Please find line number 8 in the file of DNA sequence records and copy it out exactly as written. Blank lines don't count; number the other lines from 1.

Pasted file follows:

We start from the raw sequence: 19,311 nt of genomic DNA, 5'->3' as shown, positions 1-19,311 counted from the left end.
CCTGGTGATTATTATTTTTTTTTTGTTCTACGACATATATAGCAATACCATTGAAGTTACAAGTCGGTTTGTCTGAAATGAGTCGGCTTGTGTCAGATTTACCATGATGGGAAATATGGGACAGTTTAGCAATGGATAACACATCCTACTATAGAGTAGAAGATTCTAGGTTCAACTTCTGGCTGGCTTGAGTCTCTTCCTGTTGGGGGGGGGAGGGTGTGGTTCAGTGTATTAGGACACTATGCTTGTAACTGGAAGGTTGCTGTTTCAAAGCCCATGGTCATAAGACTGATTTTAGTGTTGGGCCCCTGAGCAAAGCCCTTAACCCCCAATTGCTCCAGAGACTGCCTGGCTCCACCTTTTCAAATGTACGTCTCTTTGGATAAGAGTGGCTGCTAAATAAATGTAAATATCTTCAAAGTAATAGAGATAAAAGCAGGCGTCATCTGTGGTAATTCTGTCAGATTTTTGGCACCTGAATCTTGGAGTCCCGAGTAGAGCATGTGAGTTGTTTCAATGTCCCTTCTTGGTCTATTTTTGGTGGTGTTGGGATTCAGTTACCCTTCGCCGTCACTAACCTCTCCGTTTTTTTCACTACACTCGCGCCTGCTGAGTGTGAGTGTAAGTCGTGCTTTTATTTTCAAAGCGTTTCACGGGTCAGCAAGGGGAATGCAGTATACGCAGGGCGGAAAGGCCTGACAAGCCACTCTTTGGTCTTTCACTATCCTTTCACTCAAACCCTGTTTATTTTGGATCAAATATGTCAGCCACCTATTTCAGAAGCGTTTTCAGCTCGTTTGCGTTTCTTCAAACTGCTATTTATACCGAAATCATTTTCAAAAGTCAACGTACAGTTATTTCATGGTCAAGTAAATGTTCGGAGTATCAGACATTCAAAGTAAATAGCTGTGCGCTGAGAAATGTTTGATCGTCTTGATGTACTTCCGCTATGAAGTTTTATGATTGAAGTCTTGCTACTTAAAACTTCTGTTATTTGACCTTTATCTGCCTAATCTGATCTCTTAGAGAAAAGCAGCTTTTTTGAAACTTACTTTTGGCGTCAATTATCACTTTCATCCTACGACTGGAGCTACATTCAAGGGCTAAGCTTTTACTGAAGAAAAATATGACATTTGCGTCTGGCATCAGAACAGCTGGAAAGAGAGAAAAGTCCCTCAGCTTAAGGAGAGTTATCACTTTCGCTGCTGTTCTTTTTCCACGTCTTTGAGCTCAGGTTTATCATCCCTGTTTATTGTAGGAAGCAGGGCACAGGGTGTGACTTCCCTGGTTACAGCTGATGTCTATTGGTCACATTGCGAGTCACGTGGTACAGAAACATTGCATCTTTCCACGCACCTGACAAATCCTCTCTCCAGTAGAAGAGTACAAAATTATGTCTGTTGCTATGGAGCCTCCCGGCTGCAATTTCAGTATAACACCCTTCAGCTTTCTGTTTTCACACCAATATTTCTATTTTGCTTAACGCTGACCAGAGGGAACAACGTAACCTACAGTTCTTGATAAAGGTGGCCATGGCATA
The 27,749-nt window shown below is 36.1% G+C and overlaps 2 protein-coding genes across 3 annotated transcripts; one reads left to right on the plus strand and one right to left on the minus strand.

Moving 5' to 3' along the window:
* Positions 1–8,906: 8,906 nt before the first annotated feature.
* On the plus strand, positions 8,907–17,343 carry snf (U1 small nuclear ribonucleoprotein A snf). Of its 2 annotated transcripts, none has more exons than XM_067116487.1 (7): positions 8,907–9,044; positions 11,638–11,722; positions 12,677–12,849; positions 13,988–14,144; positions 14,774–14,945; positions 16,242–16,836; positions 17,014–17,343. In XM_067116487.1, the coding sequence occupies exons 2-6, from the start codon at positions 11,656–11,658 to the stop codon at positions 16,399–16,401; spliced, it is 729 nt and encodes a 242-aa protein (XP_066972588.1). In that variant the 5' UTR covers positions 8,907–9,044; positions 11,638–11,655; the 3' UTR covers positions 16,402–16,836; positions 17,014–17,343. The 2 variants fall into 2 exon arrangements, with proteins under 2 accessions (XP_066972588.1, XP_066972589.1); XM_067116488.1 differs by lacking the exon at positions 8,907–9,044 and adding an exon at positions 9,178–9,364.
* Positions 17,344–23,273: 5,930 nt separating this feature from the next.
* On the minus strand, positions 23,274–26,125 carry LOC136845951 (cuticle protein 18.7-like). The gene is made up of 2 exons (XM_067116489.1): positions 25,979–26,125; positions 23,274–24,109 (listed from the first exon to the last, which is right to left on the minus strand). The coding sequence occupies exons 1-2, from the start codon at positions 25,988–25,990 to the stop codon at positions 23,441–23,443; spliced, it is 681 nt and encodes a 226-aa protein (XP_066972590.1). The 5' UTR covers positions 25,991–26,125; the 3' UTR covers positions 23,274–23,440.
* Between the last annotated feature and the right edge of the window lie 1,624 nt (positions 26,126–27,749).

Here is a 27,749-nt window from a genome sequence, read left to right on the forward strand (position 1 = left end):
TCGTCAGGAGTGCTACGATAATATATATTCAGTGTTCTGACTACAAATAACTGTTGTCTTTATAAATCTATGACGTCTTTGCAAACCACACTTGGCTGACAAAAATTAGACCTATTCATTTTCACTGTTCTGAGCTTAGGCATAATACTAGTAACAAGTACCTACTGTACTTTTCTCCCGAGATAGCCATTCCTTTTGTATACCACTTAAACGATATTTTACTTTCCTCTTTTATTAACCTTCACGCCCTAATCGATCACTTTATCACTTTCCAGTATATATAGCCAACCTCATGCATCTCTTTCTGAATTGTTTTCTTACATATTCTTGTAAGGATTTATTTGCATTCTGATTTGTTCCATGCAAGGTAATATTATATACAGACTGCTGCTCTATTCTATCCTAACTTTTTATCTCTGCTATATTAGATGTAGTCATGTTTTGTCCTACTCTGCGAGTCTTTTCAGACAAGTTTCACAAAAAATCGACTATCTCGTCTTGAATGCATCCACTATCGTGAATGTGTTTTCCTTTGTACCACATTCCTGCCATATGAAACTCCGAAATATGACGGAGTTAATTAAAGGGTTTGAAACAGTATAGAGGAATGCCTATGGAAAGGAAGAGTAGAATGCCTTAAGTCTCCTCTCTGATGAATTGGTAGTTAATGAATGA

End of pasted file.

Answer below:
* On the minus strand, positions 23,274–26,125 carry LOC136845951 (cuticle protein 18.7-like). The gene is made up of 2 exons (XM_067116489.1): positions 25,979–26,125; positions 23,274–24,109 (listed from the first exon to the last, which is right to left on the minus strand). The coding sequence occupies exons 1-2, from the start codon at positions 25,988–25,990 to the stop codon at positions 23,441–23,443; spliced, it is 681 nt and encodes a 226-aa protein (XP_066972590.1). The 5' UTR covers positions 25,991–26,125; the 3' UTR covers positions 23,274–23,440.